SINGAPORE (Reuters) - Demand for high sulfur marine fuels is likely to see a smaller drop than previously expected by 2020, said consultancy FGE, as changing attitudes to sulfur-stripping technologies from large shippers alter the outlook for use of the fuels.
More than 2,100 vessels are now expected to be equipped with exhaust gas cleaning systems, known as scrubbers, by 2020, up from 1,500 ships previously, said Thomas Olney, energy consultant at FGE in Singapore.
Adding to the improved demand outlook is “a much greater skew toward installing scrubbers on larger vessels that burn higher quantities of fuel,” said Olney.
If scrubber adoption continues at current rates over the next 18 months, “and we see further commitments from large shipping operators, the scrubbed (high-sulfur fuel oil) consumption in 2020 can be lifted significantly to above 800,000 barrels per day (bpd),” said FGE.
This is up from FGE’s previous demand estimate of 300,000 to 400,000 bpd, said Olney.
Vienna-based consultancy JBC Energy also earlier revised its 2020 demand outlook for HSFO to 600,000 bpd as more ships were seen adding scrubbers to their smokestacks.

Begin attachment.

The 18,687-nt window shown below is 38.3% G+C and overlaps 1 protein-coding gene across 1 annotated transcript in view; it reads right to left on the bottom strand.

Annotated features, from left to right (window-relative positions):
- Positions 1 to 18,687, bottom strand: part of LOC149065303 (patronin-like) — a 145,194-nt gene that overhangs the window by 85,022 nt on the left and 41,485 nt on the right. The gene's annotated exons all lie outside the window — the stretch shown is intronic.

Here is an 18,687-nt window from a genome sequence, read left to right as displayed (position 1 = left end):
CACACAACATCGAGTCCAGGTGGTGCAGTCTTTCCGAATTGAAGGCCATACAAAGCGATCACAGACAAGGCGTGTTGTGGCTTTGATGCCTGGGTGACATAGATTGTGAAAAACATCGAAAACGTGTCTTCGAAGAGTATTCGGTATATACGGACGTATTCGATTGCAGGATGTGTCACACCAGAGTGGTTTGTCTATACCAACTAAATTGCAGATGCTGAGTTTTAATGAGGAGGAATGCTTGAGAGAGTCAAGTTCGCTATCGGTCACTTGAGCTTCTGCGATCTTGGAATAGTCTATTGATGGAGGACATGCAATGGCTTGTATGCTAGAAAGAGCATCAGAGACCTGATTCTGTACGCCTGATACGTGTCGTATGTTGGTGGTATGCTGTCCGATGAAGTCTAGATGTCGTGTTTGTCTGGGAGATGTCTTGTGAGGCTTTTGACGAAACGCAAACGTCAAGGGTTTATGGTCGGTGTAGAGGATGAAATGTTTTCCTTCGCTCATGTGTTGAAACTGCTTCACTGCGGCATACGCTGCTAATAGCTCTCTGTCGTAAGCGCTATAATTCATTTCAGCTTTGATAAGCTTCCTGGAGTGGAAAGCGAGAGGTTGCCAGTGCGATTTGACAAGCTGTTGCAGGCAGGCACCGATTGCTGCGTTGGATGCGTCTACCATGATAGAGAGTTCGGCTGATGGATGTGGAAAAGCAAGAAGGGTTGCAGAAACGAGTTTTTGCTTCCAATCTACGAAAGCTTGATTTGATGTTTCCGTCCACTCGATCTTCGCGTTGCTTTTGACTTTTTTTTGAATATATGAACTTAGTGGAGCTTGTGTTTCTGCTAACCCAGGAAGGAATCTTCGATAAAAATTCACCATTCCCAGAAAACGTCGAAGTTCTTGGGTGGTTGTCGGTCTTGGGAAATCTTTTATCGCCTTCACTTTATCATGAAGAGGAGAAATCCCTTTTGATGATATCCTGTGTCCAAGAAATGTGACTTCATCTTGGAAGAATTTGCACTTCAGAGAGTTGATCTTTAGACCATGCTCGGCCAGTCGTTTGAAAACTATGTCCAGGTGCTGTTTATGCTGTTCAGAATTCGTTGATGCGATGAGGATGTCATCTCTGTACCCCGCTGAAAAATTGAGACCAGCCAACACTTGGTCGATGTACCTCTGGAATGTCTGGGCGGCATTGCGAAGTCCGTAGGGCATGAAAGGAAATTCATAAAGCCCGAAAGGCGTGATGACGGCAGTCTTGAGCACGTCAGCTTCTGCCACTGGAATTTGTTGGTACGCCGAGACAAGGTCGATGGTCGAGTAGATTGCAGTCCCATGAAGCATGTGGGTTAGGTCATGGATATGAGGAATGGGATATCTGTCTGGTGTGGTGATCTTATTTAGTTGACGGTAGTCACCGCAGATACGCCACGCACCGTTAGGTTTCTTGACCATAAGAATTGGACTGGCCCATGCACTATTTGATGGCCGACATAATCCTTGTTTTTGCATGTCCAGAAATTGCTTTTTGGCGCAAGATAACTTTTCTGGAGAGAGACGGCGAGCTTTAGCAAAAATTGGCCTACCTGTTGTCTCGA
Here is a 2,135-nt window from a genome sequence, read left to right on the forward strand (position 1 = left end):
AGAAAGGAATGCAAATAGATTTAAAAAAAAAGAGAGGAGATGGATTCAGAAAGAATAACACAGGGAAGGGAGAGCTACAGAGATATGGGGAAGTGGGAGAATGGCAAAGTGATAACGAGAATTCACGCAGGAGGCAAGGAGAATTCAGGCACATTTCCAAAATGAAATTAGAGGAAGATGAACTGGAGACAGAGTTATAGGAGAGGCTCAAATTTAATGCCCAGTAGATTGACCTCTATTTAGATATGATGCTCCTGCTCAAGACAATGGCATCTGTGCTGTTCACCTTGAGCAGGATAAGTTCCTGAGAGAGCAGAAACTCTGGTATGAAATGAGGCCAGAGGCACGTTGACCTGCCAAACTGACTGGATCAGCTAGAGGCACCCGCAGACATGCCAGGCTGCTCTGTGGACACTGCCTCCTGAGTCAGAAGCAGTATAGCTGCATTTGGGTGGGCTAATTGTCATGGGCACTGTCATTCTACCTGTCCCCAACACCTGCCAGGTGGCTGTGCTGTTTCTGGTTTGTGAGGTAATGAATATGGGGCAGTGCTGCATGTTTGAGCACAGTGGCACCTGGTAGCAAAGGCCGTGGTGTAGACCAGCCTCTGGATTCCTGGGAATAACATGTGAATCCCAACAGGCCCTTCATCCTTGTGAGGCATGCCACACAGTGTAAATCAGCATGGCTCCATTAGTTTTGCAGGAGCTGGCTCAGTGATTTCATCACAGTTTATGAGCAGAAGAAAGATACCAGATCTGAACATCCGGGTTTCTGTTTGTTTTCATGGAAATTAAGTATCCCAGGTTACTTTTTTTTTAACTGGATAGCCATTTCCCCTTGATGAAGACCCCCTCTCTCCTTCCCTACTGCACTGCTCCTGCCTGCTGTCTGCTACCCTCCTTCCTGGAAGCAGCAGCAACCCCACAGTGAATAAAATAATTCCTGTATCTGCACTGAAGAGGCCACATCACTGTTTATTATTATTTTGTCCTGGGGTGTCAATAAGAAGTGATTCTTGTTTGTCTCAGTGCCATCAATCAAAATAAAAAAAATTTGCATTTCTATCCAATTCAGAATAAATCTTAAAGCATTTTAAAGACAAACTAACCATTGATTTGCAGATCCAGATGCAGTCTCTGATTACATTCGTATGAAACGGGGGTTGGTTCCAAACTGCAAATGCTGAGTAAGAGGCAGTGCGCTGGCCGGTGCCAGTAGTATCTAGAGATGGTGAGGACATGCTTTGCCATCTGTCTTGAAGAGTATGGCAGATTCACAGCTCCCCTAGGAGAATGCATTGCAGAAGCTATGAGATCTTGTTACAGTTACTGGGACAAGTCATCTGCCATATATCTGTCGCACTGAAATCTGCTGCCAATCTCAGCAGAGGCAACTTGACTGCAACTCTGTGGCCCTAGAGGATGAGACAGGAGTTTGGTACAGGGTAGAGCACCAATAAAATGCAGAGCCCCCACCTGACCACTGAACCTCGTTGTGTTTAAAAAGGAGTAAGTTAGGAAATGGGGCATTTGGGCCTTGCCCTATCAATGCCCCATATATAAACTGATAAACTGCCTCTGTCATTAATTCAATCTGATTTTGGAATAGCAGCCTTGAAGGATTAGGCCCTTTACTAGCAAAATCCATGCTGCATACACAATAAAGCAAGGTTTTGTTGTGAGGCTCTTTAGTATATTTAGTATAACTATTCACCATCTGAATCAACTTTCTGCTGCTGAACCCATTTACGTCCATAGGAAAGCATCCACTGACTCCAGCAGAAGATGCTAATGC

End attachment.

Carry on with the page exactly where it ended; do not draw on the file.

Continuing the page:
To combat air pollution from the shipping industry, the International Maritime Organization (IMO) in 2016 said it would reduce the sulfur content of the bunker fuel that ships can burn to 0.5 percent by January 2020, from 3.5 percent currently.
FGE revised its outlook after shipper Hapag-Lloyd said in its half-year financial report that it was testing scrubbers on two larger container ships.
A.P. Moller-Maersk said in second-quarter results call, according to a Seatrade Maritime News report, that it remains against scrubbers as a solution to meeting the IMO’s sulfur cap, although it will buy “a few” for testing purposes.
Ships without scrubbers would have to burn costlier low-sulfur fuels such as marine gasoil (MGO) or ultra-low-sulfur fuel oil to comply with the clean air rules.
Major container shippers initially dismissed scrubbers as too expensive a method to comply with the IMO’s 2020 mandate, but FGE said changing market conditions have forced them to reassess their viability.
“Since late 2017, the fuel oil forward curve has blown out, making it much easier now to see the economics in favor of scrubbing,” Olney said.
A wide enough price spread between high- and low-sulfur marine fuels would justify scrubber installations as fuel cost savings from burning less costly high-sulfur fuels help recoup scrubber investment costs.
Reporting by Roslan Khasawneh; Editing by Tom Hogue
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